By Joe Hellerman

One of my self-imposed projects over the January break is to read through N. T. Wright’s (most recent) magnum opus, Paul and the Faithfulness of God. The work is actually two separate books (at 600 and 1200 pages, respectively!). Book I is primarily concerned with backgrounds, and Paul’s worldview vis-à-vis paganism and Judaism. Book II deals with Paul’s theology and more directly engages the text of his letters.

I do not agree with everything Wright says, but I have probably learned more from Wright than anyone else, about how to read the NT in its historical context. I am nearly through Book I of Paul and the Faithfulness of God, and I have not been disappointed. Wright’s encompassing grasp of the ancient world, and his prodigious understanding of the history of NT scholarship, allow him to tease out insights and connections that lesser minds (like my own) would never even stumble across.

Paul and the Faithfulness of God is Volume Four in a life-long scholarly project titled Christian Origins and the Question of God. Inevitably, those of us who have read Wright’s earlier works will find ourselves in familiar (and often redundant) territory here. But there is much that is new, as well, particularly where Greco-Roman backgrounds are concerned. Indeed, the three chapters on (1) Hellenistic philosophy, (2) Greek and Roman religion, and (3) the Roman Empire are well worth the price of the book. They should be required reading for any serious student of the NT who already possesses a rudimentary understanding of Greek and Roman history.

The confines of a blog post allow me to highlight only a few of the valuable contributions Wright makes, as he sets the stage for his discussion of Paul’s letters:

  • A treatment of the Pharisees that rightly challenges Jacob Neusner’s apolitical understanding of the sect during the first century, emphasizing, instead, the kind of Maccabean zeal that led Saul, for example, to persecute the church, and which issued, finally, in the two Jewish revolts.
  • An insightful overview of ancient philosophy (especially, Stoicism), which provocatively concludes that “[Paul] and his communities would have looked more like a new school of philosophy than a type of religion” (page 203).
  • A sound methodological discussion of how religion functioned in Roman antiquity, along with a thorough overview of the ubiquitous presence of the imperial cult in its various manifestations throughout the empire, during the first-century AD.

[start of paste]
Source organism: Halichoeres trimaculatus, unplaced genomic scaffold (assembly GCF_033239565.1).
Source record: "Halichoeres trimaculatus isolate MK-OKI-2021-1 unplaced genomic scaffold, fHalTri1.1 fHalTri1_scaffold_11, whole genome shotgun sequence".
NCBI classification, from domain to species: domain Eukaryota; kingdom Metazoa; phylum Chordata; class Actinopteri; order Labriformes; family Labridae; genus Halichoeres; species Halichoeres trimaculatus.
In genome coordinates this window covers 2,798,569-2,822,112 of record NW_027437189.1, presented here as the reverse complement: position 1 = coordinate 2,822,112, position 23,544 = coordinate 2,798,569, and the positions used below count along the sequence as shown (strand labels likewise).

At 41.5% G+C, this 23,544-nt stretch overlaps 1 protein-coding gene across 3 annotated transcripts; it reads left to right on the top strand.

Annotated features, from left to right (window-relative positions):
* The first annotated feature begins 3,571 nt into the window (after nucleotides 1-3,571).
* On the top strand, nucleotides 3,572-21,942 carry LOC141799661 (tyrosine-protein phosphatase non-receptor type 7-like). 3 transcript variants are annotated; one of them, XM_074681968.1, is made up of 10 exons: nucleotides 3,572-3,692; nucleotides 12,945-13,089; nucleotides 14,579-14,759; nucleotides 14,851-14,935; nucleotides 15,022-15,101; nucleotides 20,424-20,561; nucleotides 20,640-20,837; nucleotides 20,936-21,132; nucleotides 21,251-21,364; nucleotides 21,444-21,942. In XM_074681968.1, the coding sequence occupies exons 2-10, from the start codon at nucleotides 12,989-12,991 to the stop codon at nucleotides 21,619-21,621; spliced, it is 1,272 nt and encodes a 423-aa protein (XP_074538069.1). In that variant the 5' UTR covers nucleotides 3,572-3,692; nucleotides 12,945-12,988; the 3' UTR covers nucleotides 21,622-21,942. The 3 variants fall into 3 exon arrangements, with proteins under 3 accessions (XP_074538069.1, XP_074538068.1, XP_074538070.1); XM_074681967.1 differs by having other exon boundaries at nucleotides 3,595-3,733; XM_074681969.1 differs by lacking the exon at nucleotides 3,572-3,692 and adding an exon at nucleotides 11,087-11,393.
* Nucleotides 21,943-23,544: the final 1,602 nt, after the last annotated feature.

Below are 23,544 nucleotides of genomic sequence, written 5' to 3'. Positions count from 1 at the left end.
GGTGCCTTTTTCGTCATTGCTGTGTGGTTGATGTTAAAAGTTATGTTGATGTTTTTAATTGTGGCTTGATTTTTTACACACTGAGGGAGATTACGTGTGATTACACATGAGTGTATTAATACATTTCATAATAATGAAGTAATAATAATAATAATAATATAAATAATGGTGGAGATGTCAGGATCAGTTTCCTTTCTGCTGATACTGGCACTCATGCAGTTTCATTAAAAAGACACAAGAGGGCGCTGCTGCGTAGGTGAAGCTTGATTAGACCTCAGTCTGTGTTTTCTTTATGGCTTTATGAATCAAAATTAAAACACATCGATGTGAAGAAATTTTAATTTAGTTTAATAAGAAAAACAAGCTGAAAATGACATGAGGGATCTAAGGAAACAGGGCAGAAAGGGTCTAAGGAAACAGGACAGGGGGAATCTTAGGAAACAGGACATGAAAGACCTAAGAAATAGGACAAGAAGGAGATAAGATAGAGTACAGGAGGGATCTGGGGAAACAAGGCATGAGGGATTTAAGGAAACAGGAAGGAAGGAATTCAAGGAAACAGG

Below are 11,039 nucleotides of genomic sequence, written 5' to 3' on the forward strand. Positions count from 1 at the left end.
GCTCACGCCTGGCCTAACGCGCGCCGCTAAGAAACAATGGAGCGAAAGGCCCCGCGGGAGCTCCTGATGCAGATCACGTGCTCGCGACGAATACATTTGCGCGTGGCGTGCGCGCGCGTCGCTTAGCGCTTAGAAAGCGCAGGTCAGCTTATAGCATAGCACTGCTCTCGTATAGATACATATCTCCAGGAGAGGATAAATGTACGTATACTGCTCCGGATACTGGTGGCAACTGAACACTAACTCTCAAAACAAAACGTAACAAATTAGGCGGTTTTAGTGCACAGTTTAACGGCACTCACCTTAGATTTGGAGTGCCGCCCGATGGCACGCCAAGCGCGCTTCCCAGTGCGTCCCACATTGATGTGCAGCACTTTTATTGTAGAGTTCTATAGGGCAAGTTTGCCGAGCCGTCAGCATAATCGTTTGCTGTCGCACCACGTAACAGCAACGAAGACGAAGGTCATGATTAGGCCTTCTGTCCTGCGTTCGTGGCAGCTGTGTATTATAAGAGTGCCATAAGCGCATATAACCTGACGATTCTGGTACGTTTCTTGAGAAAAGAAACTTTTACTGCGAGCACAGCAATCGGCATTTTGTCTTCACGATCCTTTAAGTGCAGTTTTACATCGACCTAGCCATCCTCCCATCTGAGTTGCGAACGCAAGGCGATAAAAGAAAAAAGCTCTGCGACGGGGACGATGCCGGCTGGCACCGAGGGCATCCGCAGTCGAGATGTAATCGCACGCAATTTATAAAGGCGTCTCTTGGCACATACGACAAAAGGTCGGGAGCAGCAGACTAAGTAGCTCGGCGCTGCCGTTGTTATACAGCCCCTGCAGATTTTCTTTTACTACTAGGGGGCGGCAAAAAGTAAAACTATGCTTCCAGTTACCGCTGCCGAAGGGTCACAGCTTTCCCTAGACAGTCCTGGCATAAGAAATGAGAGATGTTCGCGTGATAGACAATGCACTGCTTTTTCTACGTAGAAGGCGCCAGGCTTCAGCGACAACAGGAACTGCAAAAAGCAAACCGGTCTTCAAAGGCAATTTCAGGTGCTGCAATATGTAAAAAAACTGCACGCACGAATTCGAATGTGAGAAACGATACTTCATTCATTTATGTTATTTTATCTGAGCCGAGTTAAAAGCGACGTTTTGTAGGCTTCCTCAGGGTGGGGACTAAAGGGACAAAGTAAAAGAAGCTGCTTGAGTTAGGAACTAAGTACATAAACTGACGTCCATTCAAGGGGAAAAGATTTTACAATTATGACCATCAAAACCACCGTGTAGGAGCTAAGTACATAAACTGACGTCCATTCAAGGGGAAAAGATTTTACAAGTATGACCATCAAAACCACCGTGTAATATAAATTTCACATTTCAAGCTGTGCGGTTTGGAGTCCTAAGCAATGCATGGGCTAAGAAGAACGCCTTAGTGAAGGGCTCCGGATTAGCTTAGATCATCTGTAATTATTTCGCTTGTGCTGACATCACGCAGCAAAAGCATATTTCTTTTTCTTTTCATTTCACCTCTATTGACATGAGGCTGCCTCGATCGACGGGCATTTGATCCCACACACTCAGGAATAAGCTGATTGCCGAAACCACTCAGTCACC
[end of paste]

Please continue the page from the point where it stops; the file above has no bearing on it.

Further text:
I found the chapter on Rome particularly helpful in view of the notion, championed by scholars in the UK (John Barclay) and in America (Denny Burk), that Paul nowhere has Rome on his radar screen as he pens his letters. Now, to be sure, Wright is too sharp a mind to get caught up in the PC trendiness of critical scholars on this side of the Atlantic, who see Paul challenging Roman imperialism at every turn, and who leverage the apostle’s anti-Roman rhetoric prophetically to confront perceived imperial excesses of American public policy and practices. Wright properly insists upon the derivation of Paul’s ideas from Judaism, and he does not seek to downplay texts like Romans 13, for example, where Paul offers his churches practical guidance for negotiating the realities of empire. Wright properly challenges us, however, to consider how Paul’s letters would have been heard in a world controlled by Rome, and saturated with the literary, numismatic, epigraphic, and cultic output of the imperial propaganda machine. It is certainly the case that terms like εὐαγγέλιον, υἱος θεοῦ, σωτήρ, and κύριος find their origins, for Paul, in the Old Testament. Wright’s historical overview of Rome and the imperial cult only served to reinforce my conviction, however, that Paul knew exactly how this rich LXX vocabulary would resonate in a Roman setting. And this, in turn, suggests that Paul has Roman imperial ideology directly in his sights in numbers of passages in his epistles. Exactly what it was about Rome that Paul went after is open to debate. But that he did so, in my view, is not. Paul and Silas were, after all, accused of advocating “customs that are not lawful for us as Romans to accept or practice” (Acts 16:21). Wright helps us to understand why.

Perhaps most refreshing about Wright’s work is his insistence that we read Scripture as “a continuous historical narrative with individuals finding their identity within it” (page 115), rather than as a collection of ahistorical propositions about the salvation of the individual. With but a single qualification—the obligatory caveat about the danger of false dichotomies—I could not agree more.

I rather doubt I’ll enjoy the second volume as much as I enjoyed the first, since I don’t always follow Wright’s lead in the nuts-and-bolts of Pauline exegesis. And Book I could probably have been written a bit more economically, perhaps 400, versus 600, pages. But I have found the first installment of Paul and the Faithfulness of God to be an encouraging and challenging book—encouraging, because it reinforces so many of my convictions as a historian; challenging, because it opens many new avenues of reflection. So, yes, Wright On!


For more, visit the Good Book Blog, a seminary faculty blog from Talbot School of Theology.